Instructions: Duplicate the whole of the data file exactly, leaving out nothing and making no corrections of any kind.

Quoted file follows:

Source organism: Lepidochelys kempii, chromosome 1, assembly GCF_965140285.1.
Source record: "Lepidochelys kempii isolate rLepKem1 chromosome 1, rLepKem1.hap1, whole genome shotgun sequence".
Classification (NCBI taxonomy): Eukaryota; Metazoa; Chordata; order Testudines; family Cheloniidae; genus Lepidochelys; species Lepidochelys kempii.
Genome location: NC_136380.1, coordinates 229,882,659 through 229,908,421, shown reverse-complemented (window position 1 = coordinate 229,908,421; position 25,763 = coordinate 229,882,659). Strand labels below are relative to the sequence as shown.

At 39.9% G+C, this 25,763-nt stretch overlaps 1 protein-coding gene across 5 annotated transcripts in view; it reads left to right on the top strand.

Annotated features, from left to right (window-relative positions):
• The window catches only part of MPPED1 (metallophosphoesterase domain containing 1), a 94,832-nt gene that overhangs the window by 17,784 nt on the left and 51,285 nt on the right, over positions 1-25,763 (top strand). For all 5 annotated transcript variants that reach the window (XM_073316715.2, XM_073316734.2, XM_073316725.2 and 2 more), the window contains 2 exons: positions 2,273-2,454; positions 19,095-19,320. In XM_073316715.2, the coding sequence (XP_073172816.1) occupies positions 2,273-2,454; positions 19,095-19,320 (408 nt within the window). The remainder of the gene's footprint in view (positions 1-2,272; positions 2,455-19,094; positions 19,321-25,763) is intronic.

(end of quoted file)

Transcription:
Source organism: Lepidochelys kempii, chromosome 1, assembly GCF_965140285.1.
Source record: "Lepidochelys kempii isolate rLepKem1 chromosome 1, rLepKem1.hap1, whole genome shotgun sequence".
Classification (NCBI taxonomy): Eukaryota; Metazoa; Chordata; order Testudines; family Cheloniidae; genus Lepidochelys; species Lepidochelys kempii.
Genome location: NC_136380.1, coordinates 229,882,659 through 229,908,421, shown reverse-complemented (window position 1 = coordinate 229,908,421; position 25,763 = coordinate 229,882,659). Strand labels below are relative to the sequence as shown.

At 39.9% G+C, this 25,763-nt stretch overlaps 1 protein-coding gene across 5 annotated transcripts in view; it reads left to right on the top strand.

Annotated features, from left to right (window-relative positions):
• The window catches only part of MPPED1 (metallophosphoesterase domain containing 1), a 94,832-nt gene that overhangs the window by 17,784 nt on the left and 51,285 nt on the right, over positions 1-25,763 (top strand). For all 5 annotated transcript variants that reach the window (XM_073316715.2, XM_073316734.2, XM_073316725.2 and 2 more), the window contains 2 exons: positions 2,273-2,454; positions 19,095-19,320. In XM_073316715.2, the coding sequence (XP_073172816.1) occupies positions 2,273-2,454; positions 19,095-19,320 (408 nt within the window). The remainder of the gene's footprint in view (positions 1-2,272; positions 2,455-19,094; positions 19,321-25,763) is intronic.